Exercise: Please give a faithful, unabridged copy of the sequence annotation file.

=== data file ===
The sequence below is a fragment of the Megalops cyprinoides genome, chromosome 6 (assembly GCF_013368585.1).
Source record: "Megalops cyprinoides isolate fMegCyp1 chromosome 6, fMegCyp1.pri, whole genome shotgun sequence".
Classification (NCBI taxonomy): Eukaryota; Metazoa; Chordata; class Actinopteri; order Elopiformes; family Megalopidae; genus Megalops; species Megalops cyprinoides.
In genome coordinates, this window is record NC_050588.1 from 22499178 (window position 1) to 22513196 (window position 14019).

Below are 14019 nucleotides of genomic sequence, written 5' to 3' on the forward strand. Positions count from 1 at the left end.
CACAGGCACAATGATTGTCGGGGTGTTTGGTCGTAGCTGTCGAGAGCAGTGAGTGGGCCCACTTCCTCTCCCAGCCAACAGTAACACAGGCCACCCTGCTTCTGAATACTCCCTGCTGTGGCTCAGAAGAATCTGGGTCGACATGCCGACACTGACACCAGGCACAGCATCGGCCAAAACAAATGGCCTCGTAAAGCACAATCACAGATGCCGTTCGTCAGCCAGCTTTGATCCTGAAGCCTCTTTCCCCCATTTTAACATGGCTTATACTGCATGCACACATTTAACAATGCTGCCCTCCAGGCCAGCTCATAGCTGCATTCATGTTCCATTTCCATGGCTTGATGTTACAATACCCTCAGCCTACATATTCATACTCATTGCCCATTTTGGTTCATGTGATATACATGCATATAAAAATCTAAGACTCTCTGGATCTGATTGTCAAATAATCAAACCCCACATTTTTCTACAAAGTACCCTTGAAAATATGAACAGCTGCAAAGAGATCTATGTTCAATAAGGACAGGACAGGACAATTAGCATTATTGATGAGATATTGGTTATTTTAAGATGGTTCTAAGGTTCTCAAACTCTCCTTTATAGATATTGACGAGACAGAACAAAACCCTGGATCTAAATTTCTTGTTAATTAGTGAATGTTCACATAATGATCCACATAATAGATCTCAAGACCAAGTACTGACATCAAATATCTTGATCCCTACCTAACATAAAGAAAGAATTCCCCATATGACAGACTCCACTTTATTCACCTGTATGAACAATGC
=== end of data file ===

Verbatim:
The sequence below is a fragment of the Megalops cyprinoides genome, chromosome 6 (assembly GCF_013368585.1).
Source record: "Megalops cyprinoides isolate fMegCyp1 chromosome 6, fMegCyp1.pri, whole genome shotgun sequence".
Classification (NCBI taxonomy): Eukaryota; Metazoa; Chordata; class Actinopteri; order Elopiformes; family Megalopidae; genus Megalops; species Megalops cyprinoides.
In genome coordinates, this window is record NC_050588.1 from 22499178 (window position 1) to 22513196 (window position 14019).

Below are 14019 nucleotides of genomic sequence, written 5' to 3' on the forward strand. Positions count from 1 at the left end.
CACAGGCACAATGATTGTCGGGGTGTTTGGTCGTAGCTGTCGAGAGCAGTGAGTGGGCCCACTTCCTCTCCCAGCCAACAGTAACACAGGCCACCCTGCTTCTGAATACTCCCTGCTGTGGCTCAGAAGAATCTGGGTCGACATGCCGACACTGACACCAGGCACAGCATCGGCCAAAACAAATGGCCTCGTAAAGCACAATCACAGATGCCGTTCGTCAGCCAGCTTTGATCCTGAAGCCTCTTTCCCCCATTTTAACATGGCTTATACTGCATGCACACATTTAACAATGCTGCCCTCCAGGCCAGCTCATAGCTGCATTCATGTTCCATTTCCATGGCTTGATGTTACAATACCCTCAGCCTACATATTCATACTCATTGCCCATTTTGGTTCATGTGATATACATGCATATAAAAATCTAAGACTCTCTGGATCTGATTGTCAAATAATCAAACCCCACATTTTTCTACAAAGTACCCTTGAAAATATGAACAGCTGCAAAGAGATCTATGTTCAATAAGGACAGGACAGGACAATTAGCATTATTGATGAGATATTGGTTATTTTAAGATGGTTCTAAGGTTCTCAAACTCTCCTTTATAGATATTGACGAGACAGAACAAAACCCTGGATCTAAATTTCTTGTTAATTAGTGAATGTTCACATAATGATCCACATAATAGATCTCAAGACCAAGTACTGACATCAAATATCTTGATCCCTACCTAACATAAAGAAAGAATTCCCCATATGACAGACTCCACTTTATTCACCTGTATGAACAATGC